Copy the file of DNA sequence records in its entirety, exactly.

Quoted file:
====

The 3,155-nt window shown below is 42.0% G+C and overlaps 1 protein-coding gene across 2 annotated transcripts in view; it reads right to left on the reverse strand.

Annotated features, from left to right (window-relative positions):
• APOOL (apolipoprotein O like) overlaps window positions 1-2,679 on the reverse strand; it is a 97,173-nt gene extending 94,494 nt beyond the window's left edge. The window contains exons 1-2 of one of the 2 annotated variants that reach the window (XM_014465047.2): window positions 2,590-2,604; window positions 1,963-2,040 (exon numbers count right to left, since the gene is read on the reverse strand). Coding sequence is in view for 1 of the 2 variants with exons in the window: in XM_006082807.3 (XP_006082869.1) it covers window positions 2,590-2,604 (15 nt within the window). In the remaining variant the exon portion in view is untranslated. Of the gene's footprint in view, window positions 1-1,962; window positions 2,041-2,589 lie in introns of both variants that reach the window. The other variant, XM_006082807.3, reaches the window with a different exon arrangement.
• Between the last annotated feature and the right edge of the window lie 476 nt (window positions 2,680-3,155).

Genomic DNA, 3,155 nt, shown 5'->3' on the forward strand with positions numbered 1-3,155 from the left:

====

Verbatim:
The 3,155-nt window shown below is 42.0% G+C and overlaps 1 protein-coding gene across 2 annotated transcripts in view; it reads right to left on the reverse strand.

Annotated features, from left to right (window-relative positions):
• APOOL (apolipoprotein O like) overlaps window positions 1-2,679 on the reverse strand; it is a 97,173-nt gene extending 94,494 nt beyond the window's left edge. The window contains exons 1-2 of one of the 2 annotated variants that reach the window (XM_014465047.2): window positions 2,590-2,604; window positions 1,963-2,040 (exon numbers count right to left, since the gene is read on the reverse strand). Coding sequence is in view for 1 of the 2 variants with exons in the window: in XM_006082807.3 (XP_006082869.1) it covers window positions 2,590-2,604 (15 nt within the window). In the remaining variant the exon portion in view is untranslated. Of the gene's footprint in view, window positions 1-1,962; window positions 2,041-2,589 lie in introns of both variants that reach the window. The other variant, XM_006082807.3, reaches the window with a different exon arrangement.
• Between the last annotated feature and the right edge of the window lie 476 nt (window positions 2,680-3,155).

Genomic DNA, 3,155 nt, shown 5'->3' on the forward strand with positions numbered 1-3,155 from the left: